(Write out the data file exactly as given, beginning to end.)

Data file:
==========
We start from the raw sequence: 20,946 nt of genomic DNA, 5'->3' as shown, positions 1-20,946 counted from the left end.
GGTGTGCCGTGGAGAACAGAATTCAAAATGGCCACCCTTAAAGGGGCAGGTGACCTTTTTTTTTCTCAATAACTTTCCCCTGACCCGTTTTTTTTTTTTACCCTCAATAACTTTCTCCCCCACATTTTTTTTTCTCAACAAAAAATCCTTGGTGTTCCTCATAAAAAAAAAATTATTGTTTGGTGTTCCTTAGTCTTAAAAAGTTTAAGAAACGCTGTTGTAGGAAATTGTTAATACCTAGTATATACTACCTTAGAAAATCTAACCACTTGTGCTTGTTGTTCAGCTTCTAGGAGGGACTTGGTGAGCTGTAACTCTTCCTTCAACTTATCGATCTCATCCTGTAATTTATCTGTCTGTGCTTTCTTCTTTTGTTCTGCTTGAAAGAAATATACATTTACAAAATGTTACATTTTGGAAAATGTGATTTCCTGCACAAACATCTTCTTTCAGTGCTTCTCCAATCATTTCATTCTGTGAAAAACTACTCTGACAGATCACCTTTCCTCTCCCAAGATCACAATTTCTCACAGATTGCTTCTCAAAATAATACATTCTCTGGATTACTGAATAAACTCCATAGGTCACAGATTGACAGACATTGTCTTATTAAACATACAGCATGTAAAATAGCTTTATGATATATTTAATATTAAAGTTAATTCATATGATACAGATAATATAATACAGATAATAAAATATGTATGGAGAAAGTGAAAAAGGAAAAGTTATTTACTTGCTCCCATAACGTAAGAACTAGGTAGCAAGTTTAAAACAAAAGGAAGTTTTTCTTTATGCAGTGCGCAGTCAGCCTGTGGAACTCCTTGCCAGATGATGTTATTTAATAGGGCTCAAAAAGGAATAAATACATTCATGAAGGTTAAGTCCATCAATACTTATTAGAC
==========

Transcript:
We start from the raw sequence: 20,946 nt of genomic DNA, 5'->3' as shown, positions 1-20,946 counted from the left end.
GGTGTGCCGTGGAGAACAGAATTCAAAATGGCCACCCTTAAAGGGGCAGGTGACCTTTTTTTTTCTCAATAACTTTCCCCTGACCCGTTTTTTTTTTTTACCCTCAATAACTTTCTCCCCCACATTTTTTTTTCTCAACAAAAAATCCTTGGTGTTCCTCATAAAAAAAAAATTATTGTTTGGTGTTCCTTAGTCTTAAAAAGTTTAAGAAACGCTGTTGTAGGAAATTGTTAATACCTAGTATATACTACCTTAGAAAATCTAACCACTTGTGCTTGTTGTTCAGCTTCTAGGAGGGACTTGGTGAGCTGTAACTCTTCCTTCAACTTATCGATCTCATCCTGTAATTTATCTGTCTGTGCTTTCTTCTTTTGTTCTGCTTGAAAGAAATATACATTTACAAAATGTTACATTTTGGAAAATGTGATTTCCTGCACAAACATCTTCTTTCAGTGCTTCTCCAATCATTTCATTCTGTGAAAAACTACTCTGACAGATCACCTTTCCTCTCCCAAGATCACAATTTCTCACAGATTGCTTCTCAAAATAATACATTCTCTGGATTACTGAATAAACTCCATAGGTCACAGATTGACAGACATTGTCTTATTAAACATACAGCATGTAAAATAGCTTTATGATATATTTAATATTAAAGTTAATTCATATGATACAGATAATATAATACAGATAATAAAATATGTATGGAGAAAGTGAAAAAGGAAAAGTTATTTACTTGCTCCCATAACGTAAGAACTAGGTAGCAAGTTTAAAACAAAAGGAAGTTTTTCTTTATGCAGTGCGCAGTCAGCCTGTGGAACTCCTTGCCAGATGATGTTATTTAATAGGGCTCAAAAAGGAATAAATACATTCATGAAGGTTAAGTCCATCAATACTTATTAGAC